If the shuttering of a Tylenol plant gave Johnson & Johnson a headache, this most recent investigation into a factory that makes Pepcid, Immodium and Mylanta is surely giving the company a case of sour stomach (get it? Medicine jokes!).The Lancaster, Pa. plant was issued a Form 483 by the FDA earlier this month, and now a new report indicates 12 violations of good manufacturing processes.
Johnson & Johnson-Merck Consumer Pharmaceuticals owns the plant and it is operated by the company’s McNeil division. McNeil was recently in the news for having to shut down its Fort Washington plant after recalls of Motrin and Tylenol were linked to 20 manufacturing violations there.
The newest report, released on Wednesday, lists the 12 violations, five of which were also seen at the now-closed Fort Washington plant. Problems at the plant included: Equipment not properly documented or without adequate maintenance records; unlabeled test tubes with product sitting on the counter; and improperly cleaned utensils used in the drug making process.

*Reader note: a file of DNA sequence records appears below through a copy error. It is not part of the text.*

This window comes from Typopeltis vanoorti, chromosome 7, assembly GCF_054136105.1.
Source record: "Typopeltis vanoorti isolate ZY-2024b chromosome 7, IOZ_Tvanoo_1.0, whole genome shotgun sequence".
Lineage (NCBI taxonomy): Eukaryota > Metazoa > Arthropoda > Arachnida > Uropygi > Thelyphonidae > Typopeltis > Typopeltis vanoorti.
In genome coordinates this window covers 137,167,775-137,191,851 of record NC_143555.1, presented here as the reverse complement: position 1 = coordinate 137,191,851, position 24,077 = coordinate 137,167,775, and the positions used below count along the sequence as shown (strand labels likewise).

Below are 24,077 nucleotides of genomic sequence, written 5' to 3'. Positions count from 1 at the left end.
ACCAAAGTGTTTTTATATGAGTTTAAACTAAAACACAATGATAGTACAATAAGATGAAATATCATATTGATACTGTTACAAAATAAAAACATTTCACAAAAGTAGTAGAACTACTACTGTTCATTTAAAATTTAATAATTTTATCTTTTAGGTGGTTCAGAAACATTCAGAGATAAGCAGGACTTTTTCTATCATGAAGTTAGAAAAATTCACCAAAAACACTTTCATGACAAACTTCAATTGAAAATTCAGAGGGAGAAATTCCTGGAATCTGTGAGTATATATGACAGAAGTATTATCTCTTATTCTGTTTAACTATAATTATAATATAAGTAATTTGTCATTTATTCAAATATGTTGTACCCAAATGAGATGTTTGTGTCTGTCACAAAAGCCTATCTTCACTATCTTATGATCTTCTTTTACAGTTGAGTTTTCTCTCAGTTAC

This pattern of events is so similar to the Fort Washington plants could mean a bigger problem for plants across the country — and the consumers who take over-the-counter medications every day.
“If this is going on in Johnson & Johnson plants that make over-the-counter drugs, is this indicative of what is going on in other parts of the company’s business?” David Rosen, who worked at the FDA for 14 years, tells CNN.
Pepcid factory problems mirror Tylenol mess [CNNMoney]